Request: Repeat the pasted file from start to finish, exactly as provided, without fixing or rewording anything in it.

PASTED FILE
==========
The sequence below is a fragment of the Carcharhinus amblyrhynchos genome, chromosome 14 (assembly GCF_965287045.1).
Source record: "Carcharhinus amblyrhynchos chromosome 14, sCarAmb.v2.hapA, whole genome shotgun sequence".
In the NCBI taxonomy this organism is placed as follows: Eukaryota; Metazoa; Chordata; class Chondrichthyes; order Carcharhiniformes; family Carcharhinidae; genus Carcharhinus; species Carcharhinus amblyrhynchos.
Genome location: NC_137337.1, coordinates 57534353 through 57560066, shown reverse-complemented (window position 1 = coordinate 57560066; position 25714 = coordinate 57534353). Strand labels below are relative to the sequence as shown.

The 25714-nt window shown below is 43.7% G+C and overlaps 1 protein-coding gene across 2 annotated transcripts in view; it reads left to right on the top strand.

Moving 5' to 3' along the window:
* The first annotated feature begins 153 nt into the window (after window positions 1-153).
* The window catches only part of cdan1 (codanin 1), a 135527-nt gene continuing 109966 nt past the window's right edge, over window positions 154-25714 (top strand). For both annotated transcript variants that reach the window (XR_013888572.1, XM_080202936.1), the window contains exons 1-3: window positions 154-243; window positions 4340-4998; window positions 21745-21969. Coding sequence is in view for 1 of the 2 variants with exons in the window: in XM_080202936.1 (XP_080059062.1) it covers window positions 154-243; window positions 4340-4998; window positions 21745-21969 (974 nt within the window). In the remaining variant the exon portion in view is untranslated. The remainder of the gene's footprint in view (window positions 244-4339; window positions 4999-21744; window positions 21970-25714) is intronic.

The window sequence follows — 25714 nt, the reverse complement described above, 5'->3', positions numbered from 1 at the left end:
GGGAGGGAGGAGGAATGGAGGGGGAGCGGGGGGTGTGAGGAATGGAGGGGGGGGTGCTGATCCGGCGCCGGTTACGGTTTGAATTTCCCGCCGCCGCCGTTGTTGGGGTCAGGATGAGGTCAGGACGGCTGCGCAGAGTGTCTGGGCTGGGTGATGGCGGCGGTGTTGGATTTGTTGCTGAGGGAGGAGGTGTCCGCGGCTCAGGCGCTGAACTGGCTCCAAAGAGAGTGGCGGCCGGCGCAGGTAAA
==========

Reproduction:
The sequence below is a fragment of the Carcharhinus amblyrhynchos genome, chromosome 14 (assembly GCF_965287045.1).
Source record: "Carcharhinus amblyrhynchos chromosome 14, sCarAmb.v2.hapA, whole genome shotgun sequence".
In the NCBI taxonomy this organism is placed as follows: Eukaryota; Metazoa; Chordata; class Chondrichthyes; order Carcharhiniformes; family Carcharhinidae; genus Carcharhinus; species Carcharhinus amblyrhynchos.
Genome location: NC_137337.1, coordinates 57534353 through 57560066, shown reverse-complemented (window position 1 = coordinate 57560066; position 25714 = coordinate 57534353). Strand labels below are relative to the sequence as shown.

The 25714-nt window shown below is 43.7% G+C and overlaps 1 protein-coding gene across 2 annotated transcripts in view; it reads left to right on the top strand.

Moving 5' to 3' along the window:
* The first annotated feature begins 153 nt into the window (after window positions 1-153).
* The window catches only part of cdan1 (codanin 1), a 135527-nt gene continuing 109966 nt past the window's right edge, over window positions 154-25714 (top strand). For both annotated transcript variants that reach the window (XR_013888572.1, XM_080202936.1), the window contains exons 1-3: window positions 154-243; window positions 4340-4998; window positions 21745-21969. Coding sequence is in view for 1 of the 2 variants with exons in the window: in XM_080202936.1 (XP_080059062.1) it covers window positions 154-243; window positions 4340-4998; window positions 21745-21969 (974 nt within the window). In the remaining variant the exon portion in view is untranslated. The remainder of the gene's footprint in view (window positions 244-4339; window positions 4999-21744; window positions 21970-25714) is intronic.

The window sequence follows — 25714 nt, the reverse complement described above, 5'->3', positions numbered from 1 at the left end:
GGGAGGGAGGAGGAATGGAGGGGGAGCGGGGGGTGTGAGGAATGGAGGGGGGGGTGCTGATCCGGCGCCGGTTACGGTTTGAATTTCCCGCCGCCGCCGTTGTTGGGGTCAGGATGAGGTCAGGACGGCTGCGCAGAGTGTCTGGGCTGGGTGATGGCGGCGGTGTTGGATTTGTTGCTGAGGGAGGAGGTGTCCGCGGCTCAGGCGCTGAACTGGCTCCAAAGAGAGTGGCGGCCGGCGCAGGTAAA